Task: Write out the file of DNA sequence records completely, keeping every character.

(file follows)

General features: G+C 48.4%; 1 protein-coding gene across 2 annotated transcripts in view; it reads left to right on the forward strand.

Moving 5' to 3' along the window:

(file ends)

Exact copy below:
General features: G+C 48.4%; 1 protein-coding gene across 2 annotated transcripts in view; it reads left to right on the forward strand.

Moving 5' to 3' along the window: